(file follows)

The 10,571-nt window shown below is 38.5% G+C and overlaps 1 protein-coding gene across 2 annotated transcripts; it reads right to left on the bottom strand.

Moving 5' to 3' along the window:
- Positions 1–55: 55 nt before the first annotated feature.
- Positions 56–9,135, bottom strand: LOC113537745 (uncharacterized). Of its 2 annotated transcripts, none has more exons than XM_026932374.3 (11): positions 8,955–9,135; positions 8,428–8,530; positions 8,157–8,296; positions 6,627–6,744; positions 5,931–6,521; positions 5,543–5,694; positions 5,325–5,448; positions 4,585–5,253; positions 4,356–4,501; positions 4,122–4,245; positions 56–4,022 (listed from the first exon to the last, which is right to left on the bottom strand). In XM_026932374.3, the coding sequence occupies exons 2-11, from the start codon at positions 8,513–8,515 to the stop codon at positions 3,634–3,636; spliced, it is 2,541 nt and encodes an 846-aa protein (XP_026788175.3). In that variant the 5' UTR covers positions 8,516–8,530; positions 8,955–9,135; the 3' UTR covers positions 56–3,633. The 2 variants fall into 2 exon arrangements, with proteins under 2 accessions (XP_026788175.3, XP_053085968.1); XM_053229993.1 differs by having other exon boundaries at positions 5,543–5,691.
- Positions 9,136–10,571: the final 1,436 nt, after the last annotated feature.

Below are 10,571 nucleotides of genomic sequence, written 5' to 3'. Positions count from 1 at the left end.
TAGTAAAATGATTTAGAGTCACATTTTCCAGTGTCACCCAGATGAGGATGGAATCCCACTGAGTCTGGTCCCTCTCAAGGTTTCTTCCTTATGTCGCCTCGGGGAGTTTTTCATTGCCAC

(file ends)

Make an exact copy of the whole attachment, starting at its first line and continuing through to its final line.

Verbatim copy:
The 10,571-nt window shown below is 38.5% G+C and overlaps 1 protein-coding gene across 2 annotated transcripts; it reads right to left on the bottom strand.

Moving 5' to 3' along the window:
- Positions 1–55: 55 nt before the first annotated feature.
- Positions 56–9,135, bottom strand: LOC113537745 (uncharacterized). Of its 2 annotated transcripts, none has more exons than XM_026932374.3 (11): positions 8,955–9,135; positions 8,428–8,530; positions 8,157–8,296; positions 6,627–6,744; positions 5,931–6,521; positions 5,543–5,694; positions 5,325–5,448; positions 4,585–5,253; positions 4,356–4,501; positions 4,122–4,245; positions 56–4,022 (listed from the first exon to the last, which is right to left on the bottom strand). In XM_026932374.3, the coding sequence occupies exons 2-11, from the start codon at positions 8,513–8,515 to the stop codon at positions 3,634–3,636; spliced, it is 2,541 nt and encodes an 846-aa protein (XP_026788175.3). In that variant the 5' UTR covers positions 8,516–8,530; positions 8,955–9,135; the 3' UTR covers positions 56–3,633. The 2 variants fall into 2 exon arrangements, with proteins under 2 accessions (XP_026788175.3, XP_053085968.1); XM_053229993.1 differs by having other exon boundaries at positions 5,543–5,691.
- Positions 9,136–10,571: the final 1,436 nt, after the last annotated feature.

Below are 10,571 nucleotides of genomic sequence, written 5' to 3'. Positions count from 1 at the left end.
TAGTAAAATGATTTAGAGTCACATTTTCCAGTGTCACCCAGATGAGGATGGAATCCCACTGAGTCTGGTCCCTCTCAAGGTTTCTTCCTTATGTCGCCTCGGGGAGTTTTTCATTGCCAC